How Many Calories Do You Need to Survive?

All of our food preps are basically fuel preps, but instead of fuel for a generator or our vehicles our food serves as fuel, calories, for our bodies.

Just like all of our other devices that require a certain amount of fuel to function, it is worth considering how many calories our bodies need for optimum function and a minimum level of subsistence.

Proper rationing of food is a necessary factor when assessing any survival situation. To perform the needed calculations, we must know how many calories are needed, per day, for survival.

If you consult USDA guidelines for adults, anywhere from 1,800 calories to 2,400 calories a day are needed for optimum function in a survival situation.

As a general rule, men need more than women, with an adult male requiring calories on the upper end of the scale, with an adult female requiring calorie levels on the lower end.

It is also indicated that these levels are not necessarily applicable to the individual based on current health, activity level and other factors and should be used only as a guideline.

Properly calculating specific required calorie levels takes a little more figuring and assessment, and other pertinent factors include overall activity level, climate, age, fitness and pre-existing health conditions.

Likewise, certain immutable factors like genetics and overall efficiency of musculature and organs play a part as well. We will delve more into the problem of figuring all this out and the rest of the article below.

Minimum calories for Sustainment

A particular interest of preppers is a concept that might be called the bedrock level of calories required for life.

If, as might be anticipated, you are forced to strictly ration food or have greatly reduced availability of food during any long-term crisis you are not going to be eating as much as you would normally, even in a survival situation when you have a fully stocked pantry. This is when the risk of starvation is at its highest.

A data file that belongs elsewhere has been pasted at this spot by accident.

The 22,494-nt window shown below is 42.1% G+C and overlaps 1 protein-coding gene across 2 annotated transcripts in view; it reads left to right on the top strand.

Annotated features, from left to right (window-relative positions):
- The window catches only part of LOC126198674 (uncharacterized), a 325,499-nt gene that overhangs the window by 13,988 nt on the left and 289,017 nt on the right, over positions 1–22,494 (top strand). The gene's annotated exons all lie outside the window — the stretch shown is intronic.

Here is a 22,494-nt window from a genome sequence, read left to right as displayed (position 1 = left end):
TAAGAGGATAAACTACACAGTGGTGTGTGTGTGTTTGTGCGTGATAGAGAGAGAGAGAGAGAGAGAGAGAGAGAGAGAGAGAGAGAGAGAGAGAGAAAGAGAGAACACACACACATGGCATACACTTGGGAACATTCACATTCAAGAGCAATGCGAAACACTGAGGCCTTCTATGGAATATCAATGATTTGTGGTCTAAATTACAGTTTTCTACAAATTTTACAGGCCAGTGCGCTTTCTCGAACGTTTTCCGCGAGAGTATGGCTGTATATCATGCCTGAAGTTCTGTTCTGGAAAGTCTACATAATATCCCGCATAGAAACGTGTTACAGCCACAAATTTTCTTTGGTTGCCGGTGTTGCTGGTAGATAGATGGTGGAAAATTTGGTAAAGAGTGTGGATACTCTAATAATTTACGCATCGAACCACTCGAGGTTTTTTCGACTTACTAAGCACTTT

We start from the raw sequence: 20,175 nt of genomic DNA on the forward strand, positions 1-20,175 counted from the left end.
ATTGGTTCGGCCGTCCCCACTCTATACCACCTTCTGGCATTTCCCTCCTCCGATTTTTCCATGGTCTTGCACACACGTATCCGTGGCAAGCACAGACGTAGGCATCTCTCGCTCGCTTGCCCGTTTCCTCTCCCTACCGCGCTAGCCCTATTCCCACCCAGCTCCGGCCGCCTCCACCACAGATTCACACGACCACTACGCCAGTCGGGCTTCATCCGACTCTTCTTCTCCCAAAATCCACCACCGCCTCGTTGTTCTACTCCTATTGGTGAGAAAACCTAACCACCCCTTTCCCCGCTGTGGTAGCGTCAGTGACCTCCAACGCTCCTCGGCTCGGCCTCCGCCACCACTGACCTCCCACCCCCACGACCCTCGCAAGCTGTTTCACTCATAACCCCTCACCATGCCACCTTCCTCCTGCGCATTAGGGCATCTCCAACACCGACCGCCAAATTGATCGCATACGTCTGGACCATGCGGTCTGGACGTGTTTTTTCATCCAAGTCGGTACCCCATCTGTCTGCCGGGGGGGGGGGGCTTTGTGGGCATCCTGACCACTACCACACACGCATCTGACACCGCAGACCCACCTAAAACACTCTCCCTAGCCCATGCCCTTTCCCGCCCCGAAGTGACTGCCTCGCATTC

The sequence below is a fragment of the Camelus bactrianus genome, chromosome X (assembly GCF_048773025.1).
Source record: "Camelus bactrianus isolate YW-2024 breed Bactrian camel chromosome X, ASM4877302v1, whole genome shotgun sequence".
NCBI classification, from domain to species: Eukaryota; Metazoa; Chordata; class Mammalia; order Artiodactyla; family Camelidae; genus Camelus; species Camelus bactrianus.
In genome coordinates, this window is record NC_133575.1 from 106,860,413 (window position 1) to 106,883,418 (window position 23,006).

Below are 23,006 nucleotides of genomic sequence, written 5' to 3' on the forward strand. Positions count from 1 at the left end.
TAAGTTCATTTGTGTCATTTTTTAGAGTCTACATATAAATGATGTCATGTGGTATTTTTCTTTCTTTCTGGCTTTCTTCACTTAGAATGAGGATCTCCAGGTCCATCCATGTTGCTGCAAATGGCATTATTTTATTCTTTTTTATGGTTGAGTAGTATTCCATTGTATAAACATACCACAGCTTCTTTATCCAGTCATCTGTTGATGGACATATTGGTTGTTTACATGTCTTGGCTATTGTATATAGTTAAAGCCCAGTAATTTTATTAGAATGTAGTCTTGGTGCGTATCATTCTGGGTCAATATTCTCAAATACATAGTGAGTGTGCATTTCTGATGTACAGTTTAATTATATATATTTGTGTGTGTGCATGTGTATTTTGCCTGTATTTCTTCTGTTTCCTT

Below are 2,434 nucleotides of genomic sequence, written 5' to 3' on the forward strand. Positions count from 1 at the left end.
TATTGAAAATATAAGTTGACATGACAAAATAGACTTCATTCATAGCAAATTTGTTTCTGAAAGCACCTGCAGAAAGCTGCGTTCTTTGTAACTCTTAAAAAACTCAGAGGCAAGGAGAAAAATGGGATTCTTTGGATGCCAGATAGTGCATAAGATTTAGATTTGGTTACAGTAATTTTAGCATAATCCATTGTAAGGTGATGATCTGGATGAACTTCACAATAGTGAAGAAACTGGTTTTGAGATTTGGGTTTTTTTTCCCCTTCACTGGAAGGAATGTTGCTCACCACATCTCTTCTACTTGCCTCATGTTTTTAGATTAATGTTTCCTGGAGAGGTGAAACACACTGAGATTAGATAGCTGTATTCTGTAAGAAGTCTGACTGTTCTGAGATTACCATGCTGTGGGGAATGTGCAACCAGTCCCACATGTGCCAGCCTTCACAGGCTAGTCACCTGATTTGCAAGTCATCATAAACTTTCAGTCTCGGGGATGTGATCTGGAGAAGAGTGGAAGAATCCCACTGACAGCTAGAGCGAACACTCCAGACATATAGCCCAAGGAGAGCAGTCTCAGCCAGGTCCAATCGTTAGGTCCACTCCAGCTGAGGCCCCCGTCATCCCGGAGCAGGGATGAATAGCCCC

University studies in the United States, including the prestigious UCLA Center for Human Nutrition, determined that an average adult can, in fact, starve to death when eating up to 1,000 calories a day, plus or minus.

Though that sounds like a lot of food under the circumstances, the math and the results do not lie. That is simply not enough calories to sustain all the many processes of biological life for a human being.

At that level of calorie consumption the body will begin consuming its fat stores for energy and they will be depleted relatively quickly, all things considered.

After fat stores are gone the body will begin consuming what you might call surplus muscle. These internally harvested calories will be used for cellular operation and the minimum required repair needs, though negative effects will be seen and felt.

The Negative Effects of Calorie Deficit

Your brain in particular is the largest overall consumer of calories and like any other organ when the brain is not fully fueled it will not operate at a high level.

Thinking will become more difficult and complex thoughts or planning might as well be out of the question. Emotionally, many people begin to “flatline” when badly underfed.

Beyond this, the loss of essential minerals and vitamins along with fiber will further impede bodily processes. Combined with a lack of calories overall the effects will be rapidly felt and quickly become devastating, surfacing as actual malnutrition.

Symptoms and effects will present as bad blood sugar swings, scurvy, constipation, bone fragility and a greatly reduced metabolism and energy levels to match. Your senses can be dulled or even shut down entirely depending on the severity of the starvation.